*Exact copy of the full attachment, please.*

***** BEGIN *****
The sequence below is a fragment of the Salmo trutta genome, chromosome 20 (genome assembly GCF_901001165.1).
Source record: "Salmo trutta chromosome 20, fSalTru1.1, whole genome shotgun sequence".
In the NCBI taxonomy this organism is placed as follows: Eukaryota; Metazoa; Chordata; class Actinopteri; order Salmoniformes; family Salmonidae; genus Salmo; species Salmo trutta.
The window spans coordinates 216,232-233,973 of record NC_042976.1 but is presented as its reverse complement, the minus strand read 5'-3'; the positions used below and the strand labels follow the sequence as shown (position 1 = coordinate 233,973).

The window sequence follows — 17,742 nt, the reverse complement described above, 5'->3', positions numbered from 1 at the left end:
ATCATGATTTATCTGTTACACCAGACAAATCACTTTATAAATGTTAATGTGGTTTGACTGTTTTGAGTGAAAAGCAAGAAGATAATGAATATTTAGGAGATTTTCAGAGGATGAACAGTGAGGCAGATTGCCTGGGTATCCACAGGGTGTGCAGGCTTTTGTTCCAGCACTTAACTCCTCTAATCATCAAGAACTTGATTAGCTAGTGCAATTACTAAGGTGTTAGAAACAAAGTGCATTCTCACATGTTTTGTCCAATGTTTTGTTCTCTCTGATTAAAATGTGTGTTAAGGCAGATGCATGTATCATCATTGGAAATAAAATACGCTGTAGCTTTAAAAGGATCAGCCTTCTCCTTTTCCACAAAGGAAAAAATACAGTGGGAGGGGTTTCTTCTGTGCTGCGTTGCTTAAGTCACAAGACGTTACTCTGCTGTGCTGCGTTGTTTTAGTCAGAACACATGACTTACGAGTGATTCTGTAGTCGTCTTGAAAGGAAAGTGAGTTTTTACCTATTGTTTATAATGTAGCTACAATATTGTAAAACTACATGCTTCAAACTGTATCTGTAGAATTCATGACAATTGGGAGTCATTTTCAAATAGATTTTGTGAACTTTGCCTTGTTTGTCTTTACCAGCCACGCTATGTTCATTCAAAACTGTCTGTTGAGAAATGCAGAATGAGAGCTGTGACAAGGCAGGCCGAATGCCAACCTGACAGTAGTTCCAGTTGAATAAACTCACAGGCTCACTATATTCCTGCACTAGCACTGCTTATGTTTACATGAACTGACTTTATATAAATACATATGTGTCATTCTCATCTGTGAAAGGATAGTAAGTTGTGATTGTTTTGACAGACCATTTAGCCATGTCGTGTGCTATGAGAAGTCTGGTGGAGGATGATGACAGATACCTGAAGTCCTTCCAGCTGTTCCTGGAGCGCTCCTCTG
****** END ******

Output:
The sequence below is a fragment of the Salmo trutta genome, chromosome 20 (genome assembly GCF_901001165.1).
Source record: "Salmo trutta chromosome 20, fSalTru1.1, whole genome shotgun sequence".
In the NCBI taxonomy this organism is placed as follows: Eukaryota; Metazoa; Chordata; class Actinopteri; order Salmoniformes; family Salmonidae; genus Salmo; species Salmo trutta.
The window spans coordinates 216,232-233,973 of record NC_042976.1 but is presented as its reverse complement, the minus strand read 5'-3'; the positions used below and the strand labels follow the sequence as shown (position 1 = coordinate 233,973).

The window sequence follows — 17,742 nt, the reverse complement described above, 5'->3', positions numbered from 1 at the left end:
ATCATGATTTATCTGTTACACCAGACAAATCACTTTATAAATGTTAATGTGGTTTGACTGTTTTGAGTGAAAAGCAAGAAGATAATGAATATTTAGGAGATTTTCAGAGGATGAACAGTGAGGCAGATTGCCTGGGTATCCACAGGGTGTGCAGGCTTTTGTTCCAGCACTTAACTCCTCTAATCATCAAGAACTTGATTAGCTAGTGCAATTACTAAGGTGTTAGAAACAAAGTGCATTCTCACATGTTTTGTCCAATGTTTTGTTCTCTCTGATTAAAATGTGTGTTAAGGCAGATGCATGTATCATCATTGGAAATAAAATACGCTGTAGCTTTAAAAGGATCAGCCTTCTCCTTTTCCACAAAGGAAAAAATACAGTGGGAGGGGTTTCTTCTGTGCTGCGTTGCTTAAGTCACAAGACGTTACTCTGCTGTGCTGCGTTGTTTTAGTCAGAACACATGACTTACGAGTGATTCTGTAGTCGTCTTGAAAGGAAAGTGAGTTTTTACCTATTGTTTATAATGTAGCTACAATATTGTAAAACTACATGCTTCAAACTGTATCTGTAGAATTCATGACAATTGGGAGTCATTTTCAAATAGATTTTGTGAACTTTGCCTTGTTTGTCTTTACCAGCCACGCTATGTTCATTCAAAACTGTCTGTTGAGAAATGCAGAATGAGAGCTGTGACAAGGCAGGCCGAATGCCAACCTGACAGTAGTTCCAGTTGAATAAACTCACAGGCTCACTATATTCCTGCACTAGCACTGCTTATGTTTACATGAACTGACTTTATATAAATACATATGTGTCATTCTCATCTGTGAAAGGATAGTAAGTTGTGATTGTTTTGACAGACCATTTAGCCATGTCGTGTGCTATGAGAAGTCTGGTGGAGGATGATGACAGATACCTGAAGTCCTTCCAGCTGTTCCTGGAGCGCTCCTCTG